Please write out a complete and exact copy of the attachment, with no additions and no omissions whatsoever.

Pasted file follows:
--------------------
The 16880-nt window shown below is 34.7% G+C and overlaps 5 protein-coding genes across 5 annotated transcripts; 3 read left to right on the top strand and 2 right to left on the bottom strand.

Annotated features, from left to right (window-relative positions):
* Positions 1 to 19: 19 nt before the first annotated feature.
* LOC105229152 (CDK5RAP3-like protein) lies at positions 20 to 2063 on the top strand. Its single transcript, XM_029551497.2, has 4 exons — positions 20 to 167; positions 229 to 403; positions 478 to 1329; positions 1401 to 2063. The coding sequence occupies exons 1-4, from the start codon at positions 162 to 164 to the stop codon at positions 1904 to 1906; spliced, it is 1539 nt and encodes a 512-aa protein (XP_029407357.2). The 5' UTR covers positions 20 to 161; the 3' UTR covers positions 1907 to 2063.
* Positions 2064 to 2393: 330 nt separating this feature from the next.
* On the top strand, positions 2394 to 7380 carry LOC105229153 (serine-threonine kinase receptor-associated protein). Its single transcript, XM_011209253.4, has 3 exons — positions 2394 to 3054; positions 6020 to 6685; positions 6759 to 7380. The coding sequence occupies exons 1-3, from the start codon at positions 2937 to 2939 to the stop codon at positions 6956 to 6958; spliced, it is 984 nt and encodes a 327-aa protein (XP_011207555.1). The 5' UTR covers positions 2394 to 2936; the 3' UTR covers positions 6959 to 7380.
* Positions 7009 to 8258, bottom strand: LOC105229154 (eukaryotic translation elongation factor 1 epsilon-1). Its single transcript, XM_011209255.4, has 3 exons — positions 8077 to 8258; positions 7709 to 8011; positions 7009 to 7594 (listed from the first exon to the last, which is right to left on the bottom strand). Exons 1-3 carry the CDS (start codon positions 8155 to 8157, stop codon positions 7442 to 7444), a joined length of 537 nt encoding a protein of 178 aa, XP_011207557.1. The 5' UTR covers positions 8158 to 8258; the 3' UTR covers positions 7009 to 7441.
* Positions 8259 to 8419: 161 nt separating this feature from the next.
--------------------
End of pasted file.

The 16880-nt window shown below is 34.7% G+C and overlaps 5 protein-coding genes across 5 annotated transcripts; 3 read left to right on the top strand and 2 right to left on the bottom strand.

Annotated features, from left to right (window-relative positions):
* Positions 1 to 19: 19 nt before the first annotated feature.
* LOC105229152 (CDK5RAP3-like protein) lies at positions 20 to 2063 on the top strand. Its single transcript, XM_029551497.2, has 4 exons — positions 20 to 167; positions 229 to 403; positions 478 to 1329; positions 1401 to 2063. The coding sequence occupies exons 1-4, from the start codon at positions 162 to 164 to the stop codon at positions 1904 to 1906; spliced, it is 1539 nt and encodes a 512-aa protein (XP_029407357.2). The 5' UTR covers positions 20 to 161; the 3' UTR covers positions 1907 to 2063.
* Positions 2064 to 2393: 330 nt separating this feature from the next.
* On the top strand, positions 2394 to 7380 carry LOC105229153 (serine-threonine kinase receptor-associated protein). Its single transcript, XM_011209253.4, has 3 exons — positions 2394 to 3054; positions 6020 to 6685; positions 6759 to 7380. The coding sequence occupies exons 1-3, from the start codon at positions 2937 to 2939 to the stop codon at positions 6956 to 6958; spliced, it is 984 nt and encodes a 327-aa protein (XP_011207555.1). The 5' UTR covers positions 2394 to 2936; the 3' UTR covers positions 6959 to 7380.
* Positions 7009 to 8258, bottom strand: LOC105229154 (eukaryotic translation elongation factor 1 epsilon-1). Its single transcript, XM_011209255.4, has 3 exons — positions 8077 to 8258; positions 7709 to 8011; positions 7009 to 7594 (listed from the first exon to the last, which is right to left on the bottom strand). Exons 1-3 carry the CDS (start codon positions 8155 to 8157, stop codon positions 7442 to 7444), a joined length of 537 nt encoding a protein of 178 aa, XP_011207557.1. The 5' UTR covers positions 8158 to 8258; the 3' UTR covers positions 7009 to 7441.
* Positions 8259 to 8419: 161 nt separating this feature from the next.